And now the Navy is recommending that the fired captain who sounded the alarm about the outbreak on that aircraft carrier be reinstated.


CNN Pentagon Correspondent, Barbara Starr has more.

BARBARA STARR, CNN PENTAGON CORRESPONDENT: The Chief of Naval Operations Four Star Admiral Michael Gilday has recommended that Captain Brett Crozier get his command back and once again be in charge of the aircraft carrier, Theodore Roosevelt.

Crozier was dismissed by the now fired former acting Navy secretary after he got upset about closures, complaints, and worries that sailors aboard the Roosevelt were not being properly cared for in the wake of the coronavirus breaking out on the ship.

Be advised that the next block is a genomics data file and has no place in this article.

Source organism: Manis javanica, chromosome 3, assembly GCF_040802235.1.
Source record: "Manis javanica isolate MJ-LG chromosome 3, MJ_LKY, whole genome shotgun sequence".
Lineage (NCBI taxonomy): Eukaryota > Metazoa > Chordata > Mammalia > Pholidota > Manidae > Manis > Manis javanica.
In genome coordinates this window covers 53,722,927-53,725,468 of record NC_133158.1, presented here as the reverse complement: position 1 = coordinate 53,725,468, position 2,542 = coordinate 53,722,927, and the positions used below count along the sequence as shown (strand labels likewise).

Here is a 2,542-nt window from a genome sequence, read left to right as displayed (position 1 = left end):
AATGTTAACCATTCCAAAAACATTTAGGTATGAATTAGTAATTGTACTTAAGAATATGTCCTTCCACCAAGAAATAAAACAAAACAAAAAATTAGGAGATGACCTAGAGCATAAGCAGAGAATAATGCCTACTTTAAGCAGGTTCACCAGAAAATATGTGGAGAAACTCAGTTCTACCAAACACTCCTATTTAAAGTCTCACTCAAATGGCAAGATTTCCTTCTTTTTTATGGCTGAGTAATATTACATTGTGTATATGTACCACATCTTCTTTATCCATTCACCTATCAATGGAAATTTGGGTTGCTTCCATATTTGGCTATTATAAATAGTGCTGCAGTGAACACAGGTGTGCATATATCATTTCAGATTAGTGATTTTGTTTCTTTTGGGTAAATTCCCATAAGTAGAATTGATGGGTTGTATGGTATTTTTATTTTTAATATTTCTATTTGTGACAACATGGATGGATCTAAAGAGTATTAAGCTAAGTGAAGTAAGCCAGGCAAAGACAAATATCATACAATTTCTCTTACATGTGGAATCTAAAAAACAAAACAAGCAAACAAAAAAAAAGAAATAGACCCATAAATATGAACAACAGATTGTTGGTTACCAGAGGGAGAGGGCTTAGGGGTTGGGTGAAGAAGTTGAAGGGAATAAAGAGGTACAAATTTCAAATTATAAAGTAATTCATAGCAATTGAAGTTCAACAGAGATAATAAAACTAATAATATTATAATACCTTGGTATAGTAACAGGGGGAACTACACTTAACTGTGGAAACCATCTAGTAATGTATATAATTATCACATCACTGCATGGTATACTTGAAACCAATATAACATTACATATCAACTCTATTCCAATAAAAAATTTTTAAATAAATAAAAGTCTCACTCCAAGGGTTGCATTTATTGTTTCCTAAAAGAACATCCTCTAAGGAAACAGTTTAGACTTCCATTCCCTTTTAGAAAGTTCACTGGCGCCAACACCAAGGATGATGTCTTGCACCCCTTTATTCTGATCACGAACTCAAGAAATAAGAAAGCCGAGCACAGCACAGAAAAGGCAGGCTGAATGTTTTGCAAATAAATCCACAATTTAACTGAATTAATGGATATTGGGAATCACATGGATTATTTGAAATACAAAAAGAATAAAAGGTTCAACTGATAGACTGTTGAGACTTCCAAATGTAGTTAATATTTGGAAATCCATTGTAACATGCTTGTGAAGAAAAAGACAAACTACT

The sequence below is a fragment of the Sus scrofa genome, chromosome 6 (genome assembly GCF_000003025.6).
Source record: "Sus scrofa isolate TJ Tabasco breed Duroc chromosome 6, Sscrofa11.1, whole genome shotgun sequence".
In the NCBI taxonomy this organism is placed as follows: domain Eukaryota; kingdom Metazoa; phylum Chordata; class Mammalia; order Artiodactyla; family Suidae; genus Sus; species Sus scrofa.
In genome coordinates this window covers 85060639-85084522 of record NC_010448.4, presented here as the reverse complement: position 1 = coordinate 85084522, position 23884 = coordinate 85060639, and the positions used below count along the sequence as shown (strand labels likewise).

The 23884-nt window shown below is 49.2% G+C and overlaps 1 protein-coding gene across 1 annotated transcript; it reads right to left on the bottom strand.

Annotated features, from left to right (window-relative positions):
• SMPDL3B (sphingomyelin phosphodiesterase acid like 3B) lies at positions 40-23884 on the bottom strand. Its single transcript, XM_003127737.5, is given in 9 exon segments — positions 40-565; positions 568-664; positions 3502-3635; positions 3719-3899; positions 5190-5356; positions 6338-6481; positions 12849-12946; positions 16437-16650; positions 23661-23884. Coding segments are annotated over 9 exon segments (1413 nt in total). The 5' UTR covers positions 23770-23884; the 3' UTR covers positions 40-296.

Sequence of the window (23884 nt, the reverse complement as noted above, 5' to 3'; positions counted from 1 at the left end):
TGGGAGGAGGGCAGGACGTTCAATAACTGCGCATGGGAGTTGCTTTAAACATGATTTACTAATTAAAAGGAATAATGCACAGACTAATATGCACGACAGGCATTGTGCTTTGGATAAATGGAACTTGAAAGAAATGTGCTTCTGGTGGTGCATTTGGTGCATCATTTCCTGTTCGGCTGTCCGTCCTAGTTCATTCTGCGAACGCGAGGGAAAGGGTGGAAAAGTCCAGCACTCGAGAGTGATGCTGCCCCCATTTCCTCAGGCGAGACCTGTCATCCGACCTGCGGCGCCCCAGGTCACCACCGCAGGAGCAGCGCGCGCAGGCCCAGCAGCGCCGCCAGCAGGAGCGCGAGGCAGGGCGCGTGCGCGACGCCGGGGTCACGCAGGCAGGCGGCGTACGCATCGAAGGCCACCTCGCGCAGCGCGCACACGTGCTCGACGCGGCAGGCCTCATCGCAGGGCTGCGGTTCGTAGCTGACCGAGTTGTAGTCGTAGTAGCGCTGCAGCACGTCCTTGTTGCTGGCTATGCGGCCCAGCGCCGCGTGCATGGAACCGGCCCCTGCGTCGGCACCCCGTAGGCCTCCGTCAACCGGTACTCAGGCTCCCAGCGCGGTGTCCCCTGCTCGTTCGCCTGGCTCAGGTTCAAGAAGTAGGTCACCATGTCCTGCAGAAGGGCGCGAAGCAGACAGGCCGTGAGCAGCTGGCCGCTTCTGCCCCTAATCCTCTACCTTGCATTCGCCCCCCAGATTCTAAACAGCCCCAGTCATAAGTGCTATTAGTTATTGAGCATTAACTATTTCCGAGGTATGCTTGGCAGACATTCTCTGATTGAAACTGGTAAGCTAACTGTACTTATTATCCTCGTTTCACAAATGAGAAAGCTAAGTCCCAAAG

Now, after an investigation of several days, the Navy is recommending that Crozier be reinstated to his command. But it isn't going all that smoothly because that recommendation went to Defense Secretary Mark Esper who declined to accept it right away.

A Pentagon statement says in part, that Esper intends to thoroughly review the report, and we'll meet again with Navy leadership to discuss next steps. He remains focused on and committed to restoring the full health of the crew and getting the ship at sea again soon.

So Esper wants to read the full investigation before he accepts the recommendation of his own Navy leadership. There are now more than 850 sailors on the Roosevelt crew who have tested positive for the virus as the carrier remains tied up in port in Guam.

Barbara Starr, CNN, the Pentagon.

WHITFIELD: All right up next, children on a mission to protect doctors and nurses on the front lines of the pandemic why a family's kitchen is being transformed into a makeshift assembly line.